(17) FS slider convergence method—Dropdown menu used to select between “pixel”, “variable” or “row” convergence methods. (See FIGS. 11 and 12 and related discussion).

(18) FS slider speed—Slider tool used to increase or decrease the convergence speed on the Ladder Ticket. (See FIGS. 11 and 12 and related discussion).

(19) Lock mouse—When checked, the mouse will stick to a cell on the “bid” or “ask” columns of the Ladder Ticket when it is covered over a particular price level in that column. The mouse pointer will then move up and down with the prices as the bids/offers change in the market and the prices move in response to these changes.

(20) Show total current volume (not last trade volume)—If unchecked the last trade cell in the TotVol column (see (36) in FIG. 16) shows the volume of the last trade only. When checked the last trade cell in the TotVol column shows the cumulative volume of all trades since the last price change.

(21) Default text size—Dropdown menu where trader can select the default text size for newly created Ladder Tickets. There are five different text size settings from which to choose. The default text size for individual Ladder Tickets can be overridden on each ticket.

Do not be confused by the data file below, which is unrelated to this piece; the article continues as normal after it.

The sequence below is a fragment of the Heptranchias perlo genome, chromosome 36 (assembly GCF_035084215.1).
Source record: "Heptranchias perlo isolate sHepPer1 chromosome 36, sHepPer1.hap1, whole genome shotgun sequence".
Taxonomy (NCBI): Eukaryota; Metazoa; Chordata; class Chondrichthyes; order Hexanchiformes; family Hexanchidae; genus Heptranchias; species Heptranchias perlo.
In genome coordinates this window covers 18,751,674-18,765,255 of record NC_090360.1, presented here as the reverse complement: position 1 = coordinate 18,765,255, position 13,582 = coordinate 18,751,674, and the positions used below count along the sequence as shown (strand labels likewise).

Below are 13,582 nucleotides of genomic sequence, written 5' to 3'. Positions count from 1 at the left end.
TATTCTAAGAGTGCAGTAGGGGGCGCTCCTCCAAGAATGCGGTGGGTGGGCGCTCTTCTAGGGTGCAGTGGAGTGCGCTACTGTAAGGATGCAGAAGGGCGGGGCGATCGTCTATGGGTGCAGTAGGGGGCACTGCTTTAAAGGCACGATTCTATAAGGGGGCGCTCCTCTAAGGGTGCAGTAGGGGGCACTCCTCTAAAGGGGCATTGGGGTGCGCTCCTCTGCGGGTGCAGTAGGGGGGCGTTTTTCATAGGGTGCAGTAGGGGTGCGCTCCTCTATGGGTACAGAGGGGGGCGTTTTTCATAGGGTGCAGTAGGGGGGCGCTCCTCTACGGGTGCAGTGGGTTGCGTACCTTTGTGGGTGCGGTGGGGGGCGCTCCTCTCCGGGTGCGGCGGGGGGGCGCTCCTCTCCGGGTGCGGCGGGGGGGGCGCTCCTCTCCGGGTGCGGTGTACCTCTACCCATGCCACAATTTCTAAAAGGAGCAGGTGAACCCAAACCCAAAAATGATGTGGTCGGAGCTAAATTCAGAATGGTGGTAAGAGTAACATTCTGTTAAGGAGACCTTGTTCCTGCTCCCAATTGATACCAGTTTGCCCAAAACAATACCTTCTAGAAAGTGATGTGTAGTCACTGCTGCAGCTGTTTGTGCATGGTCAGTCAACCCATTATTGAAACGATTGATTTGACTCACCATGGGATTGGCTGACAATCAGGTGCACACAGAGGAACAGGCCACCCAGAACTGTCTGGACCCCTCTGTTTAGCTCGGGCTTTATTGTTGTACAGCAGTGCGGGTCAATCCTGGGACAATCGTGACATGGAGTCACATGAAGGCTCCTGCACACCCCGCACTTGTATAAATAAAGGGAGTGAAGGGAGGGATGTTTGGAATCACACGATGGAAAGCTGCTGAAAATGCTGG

(22) More ladder color attributes—Allows trader to customize color attributes of many of the Ladder Ticket background and text colors. The background color can be changed by right mouse clicking in the color settings region and selecting the desired background color. The text color can be changed by left mouse clicking in the color settings region and selecting the desired text color.

(23) Column order—Dropdown menu that allows the trader to modify the order of the columns in the Ladder Ticket.

(24) Enable flatten position—Enables the flatten position button in the Ladder Ticket. (see (24) in FIG. 16).

(25) Enable stop entry—When checked, a “stop orders” or “EasyStop” button appears on the Ladder Ticket (see (42) in FIG. 16) which enables the entry of stop orders as an order type from the Ladder Ticket.

(26) Enable continuous stop entry—When checked and “stop orders” button is selected as an order type on the Ladder Ticket, all subsequent orders submitted from the Ladder Ticket will be stop orders until the trader selects another order type. If this si unchecked and the trader selects “stop orders” as an, order type, only the next trade will be submitted as a stop order. After that order is submitted, the order type will automatically revert back to “limit”.

(27) Enter stop orders—If stop entry is enabled (see (25) above), the user must specify whether stop orders are to be entered as a “stop” or “stop limit”.

(28) Enter stop limit orders—If stop entry is enabled (see (25) above), the user must specify whether stop orders are to be entered as a “stop” or “stop limit”.